As a student progresses through a level, a system of stars and other indicators are used to indicate progress on the level. A star is an indicator of correctly analyzing the situation. Once a star is earned, that situation is removed from the que of situations to be analyzed. Each situation is color-coded with either a yellow or a red box. A red box indicates that the student has incorrectly analyzed the situation and will have to correctly analyze it twice before earning a star. A yellow box is an indicator that the situation must be correctly analyzed one time in order to earn a star. Once every situation at a level has been analyzed, the student earns a trophy that is displayed on the Main Menu. This system of stars and trophies allows a teacher to easily check-off student progress or offer credit for completing assigned levels.

The most valuable (and most overlooked) aspect of this concept-building activity is the Help Me! feature. Each situation is accompanied by a Help page that discusses in detail the specifics of the question. This Help feature transforms the activity from a question-answering activity into a concept-building activity. The student who takes the time to use the Help pages can be transformed from a guesser to a learner and from an unsure student to a confident student. The "meat and potatoes" of the Help pages are in the sections titled "How to Think About This Situation:" Students need to be encouraged by teachers to use the Help Me! button and to read this section of the page. A student that takes time to reflect upon how they are answering the question and how an expert would think about the situation can transform their naivete into expertise.



Related Resources

There are numerous resources at The Physics Classroom website that serve as very complementary supports for the Free-Body Diagrams for Inclined Planes Concept Builder. These include:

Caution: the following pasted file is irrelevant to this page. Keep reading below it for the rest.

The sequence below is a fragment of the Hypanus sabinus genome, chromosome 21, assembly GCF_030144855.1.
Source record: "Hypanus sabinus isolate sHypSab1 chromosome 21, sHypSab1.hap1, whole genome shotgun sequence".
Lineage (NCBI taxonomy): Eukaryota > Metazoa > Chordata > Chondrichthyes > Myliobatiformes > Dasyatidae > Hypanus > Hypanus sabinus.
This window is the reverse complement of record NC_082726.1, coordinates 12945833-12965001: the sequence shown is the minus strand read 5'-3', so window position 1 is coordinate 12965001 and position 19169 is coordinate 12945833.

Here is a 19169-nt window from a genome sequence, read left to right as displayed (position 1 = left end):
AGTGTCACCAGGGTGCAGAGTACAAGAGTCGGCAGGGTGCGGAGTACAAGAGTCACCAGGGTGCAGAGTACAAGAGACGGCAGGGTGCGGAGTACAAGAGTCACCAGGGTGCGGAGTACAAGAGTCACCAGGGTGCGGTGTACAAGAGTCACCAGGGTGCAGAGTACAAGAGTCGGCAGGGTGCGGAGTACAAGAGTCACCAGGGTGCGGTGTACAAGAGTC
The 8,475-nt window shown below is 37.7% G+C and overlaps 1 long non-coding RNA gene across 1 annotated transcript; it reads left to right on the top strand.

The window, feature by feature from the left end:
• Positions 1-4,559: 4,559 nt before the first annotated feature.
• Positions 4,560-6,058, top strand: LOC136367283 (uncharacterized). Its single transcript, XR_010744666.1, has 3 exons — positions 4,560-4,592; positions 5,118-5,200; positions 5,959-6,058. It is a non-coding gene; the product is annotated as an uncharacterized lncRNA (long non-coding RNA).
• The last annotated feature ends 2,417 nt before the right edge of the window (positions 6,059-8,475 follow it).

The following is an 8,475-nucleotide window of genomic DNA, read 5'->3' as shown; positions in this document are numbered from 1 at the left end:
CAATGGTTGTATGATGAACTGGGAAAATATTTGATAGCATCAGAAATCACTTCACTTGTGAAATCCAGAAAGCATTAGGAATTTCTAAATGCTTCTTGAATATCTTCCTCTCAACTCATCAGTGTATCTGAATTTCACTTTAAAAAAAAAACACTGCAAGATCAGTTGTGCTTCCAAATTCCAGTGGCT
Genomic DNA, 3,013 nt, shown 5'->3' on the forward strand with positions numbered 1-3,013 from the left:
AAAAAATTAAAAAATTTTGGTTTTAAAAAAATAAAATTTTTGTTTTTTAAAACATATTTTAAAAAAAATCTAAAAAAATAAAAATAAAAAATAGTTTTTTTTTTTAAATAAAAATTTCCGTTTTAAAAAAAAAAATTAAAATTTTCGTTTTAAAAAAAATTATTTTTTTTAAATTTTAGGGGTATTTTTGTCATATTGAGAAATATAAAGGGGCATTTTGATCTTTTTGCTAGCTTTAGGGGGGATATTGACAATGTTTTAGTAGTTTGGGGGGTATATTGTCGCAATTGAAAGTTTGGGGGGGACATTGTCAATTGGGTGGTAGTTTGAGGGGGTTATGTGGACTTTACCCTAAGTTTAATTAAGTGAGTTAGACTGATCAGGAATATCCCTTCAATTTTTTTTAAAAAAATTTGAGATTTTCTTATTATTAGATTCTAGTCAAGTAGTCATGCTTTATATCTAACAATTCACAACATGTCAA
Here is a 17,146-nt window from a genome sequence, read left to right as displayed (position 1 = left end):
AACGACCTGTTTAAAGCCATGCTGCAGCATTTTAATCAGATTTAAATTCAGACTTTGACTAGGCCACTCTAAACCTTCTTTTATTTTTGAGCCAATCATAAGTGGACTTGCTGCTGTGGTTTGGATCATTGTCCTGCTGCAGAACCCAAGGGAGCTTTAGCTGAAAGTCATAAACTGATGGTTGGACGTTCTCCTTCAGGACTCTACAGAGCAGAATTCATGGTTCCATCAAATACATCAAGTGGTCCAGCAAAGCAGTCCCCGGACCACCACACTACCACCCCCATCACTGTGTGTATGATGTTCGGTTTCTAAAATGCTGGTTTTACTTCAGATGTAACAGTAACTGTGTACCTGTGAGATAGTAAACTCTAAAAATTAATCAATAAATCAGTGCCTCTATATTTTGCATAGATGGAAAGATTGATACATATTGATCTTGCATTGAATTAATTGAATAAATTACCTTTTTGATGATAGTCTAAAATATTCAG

• Minds On Physics Internet Modules:
    The Minds On Physics Internet Modules include a collection of interactive questioning modules that help learners assess their understanding of physics concepts and solidify those understandings by answering questions that require higher-order thinking. Assignments from the Forces in Two Dimensions module make for a great complement to this Concept Builder. They are best used in the middle to later stages of the learning cycle. We recommend missions F2D5 and F2D6 as accompaniments to this activity. Visit the Minds On Physics Internet Modules.

    Users may find that the App version of Minds On Physics works best on their devices. The App Version can be found at the Minds On Physics the App section of our website. The Forces in Two Dimensions module can be found on Part 2 of the six-part App series. Visit Minds On Physics the App.
  • Curriculum/Practice: Several Concept Development worksheets at the Curriculum Corner will be very useful in assisting students in cultivating their understanding, most notably ...

    Balanced vs. Unbalanced Forces
    Net Force Help Sheet
    Recognizing Forces
    Free-Body Diagrams
    Drawing Free-Body Diagrams

    Visit the Curriculum Corner - Newton's Laws.

  • Physics Interactives: There is an activity in our Physics Interactives section that is an excellent accompaniment to this activty. It is titledDrawing Free Body Diagrams and it would make an excellent follow-up to this activity.

    Visit the Drawing Free Body Diagrams Interactive.

Additional resources and ideas for incorporating Free-Body Diagrams for Inclined Planes into an instructional unit on Newton's Laws  can be found at the Teacher Toolkits section of The Physics Classroom website.  Visit Teacher Toolkits.